The Damage Done by Susana H. Case from the publisher.

The “damage done” in Susana H. Case’s remarkable poetry thriller set in late 1960s New York City is of two orders. On the surface, this is the story of Janey, a fashion model whose death under mysterious circumstances serves as an opportunity for a corrupt FBI agent in the Counter Intelligence Program (COINTELPRO) to frame Janey’s Black Panther lover for her death, making them both collateral damage in J. Edgar Hoover’s clandestine war on anyone he deemed un-American. But on another level, as Case instructs us, the greater damage done is to democracy itself, to trust and faith in government, an enduring legacy of suspicion and division that serves as a cautionary tale at a moment when those divisions and distrust are more enflamed than ever. That’s a tall order for a volume of poetry, but Case more than succeeds in this audacious, breathtaking collection.

Ashes to Justice by R.E.I.L. from the publisher.

Ashes to Justice is a poetic lightning bolt tracing the path of love, abuse, betrayal, and recovery toward self-love. In this debut collection DC-area spoken word performer and poet educator R.E.I.L. releases the demons of this world while holding onto love for her family of birth, and the family she’s found.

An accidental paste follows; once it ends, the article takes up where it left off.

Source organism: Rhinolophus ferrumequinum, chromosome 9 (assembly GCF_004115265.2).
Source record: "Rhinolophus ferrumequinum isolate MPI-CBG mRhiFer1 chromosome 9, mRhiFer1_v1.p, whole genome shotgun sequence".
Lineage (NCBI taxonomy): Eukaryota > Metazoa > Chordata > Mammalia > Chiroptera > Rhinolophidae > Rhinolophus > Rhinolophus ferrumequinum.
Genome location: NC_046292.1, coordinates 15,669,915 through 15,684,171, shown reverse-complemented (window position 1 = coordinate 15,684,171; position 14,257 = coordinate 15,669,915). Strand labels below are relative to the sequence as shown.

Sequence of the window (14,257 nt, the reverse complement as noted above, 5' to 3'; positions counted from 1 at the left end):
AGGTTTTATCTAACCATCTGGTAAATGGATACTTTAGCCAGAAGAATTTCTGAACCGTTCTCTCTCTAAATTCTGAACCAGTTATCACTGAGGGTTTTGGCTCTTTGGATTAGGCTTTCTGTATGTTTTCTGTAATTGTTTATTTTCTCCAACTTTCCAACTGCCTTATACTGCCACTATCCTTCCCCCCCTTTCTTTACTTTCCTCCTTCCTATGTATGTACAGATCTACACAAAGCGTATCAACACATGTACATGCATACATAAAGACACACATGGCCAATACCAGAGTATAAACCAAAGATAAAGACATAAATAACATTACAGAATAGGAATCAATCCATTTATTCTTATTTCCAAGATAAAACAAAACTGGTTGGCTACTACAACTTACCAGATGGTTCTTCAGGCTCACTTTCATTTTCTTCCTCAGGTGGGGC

Written with a whisper and a hammer” – Kim B Miller, Poet Laureate Prince William County, Virginia

“The sorrow of abuse pulses under these poems. But so does the joy of double-dutch, a grandmother’s love, and the truth of rebirth” – Joseph Ross, author of Raising King, and Ache

R.E.I.L. started her poetry career at open mics in the D.C. area and at 16 competed in the Brave New Voices slam in New York City. A poetic performer, visual artist, and arts educator teaching in D.C. schools, R.E.I.L. seeks inspiration from past and present life experiences to help the lives of other unsung souls.

Ashes to Justice is published by Day Eight with support from the DC Commission on the Arts and Humanities. Cover art for the book is (c) Luis Del Valle, used by permission of the artist.

What did you receive?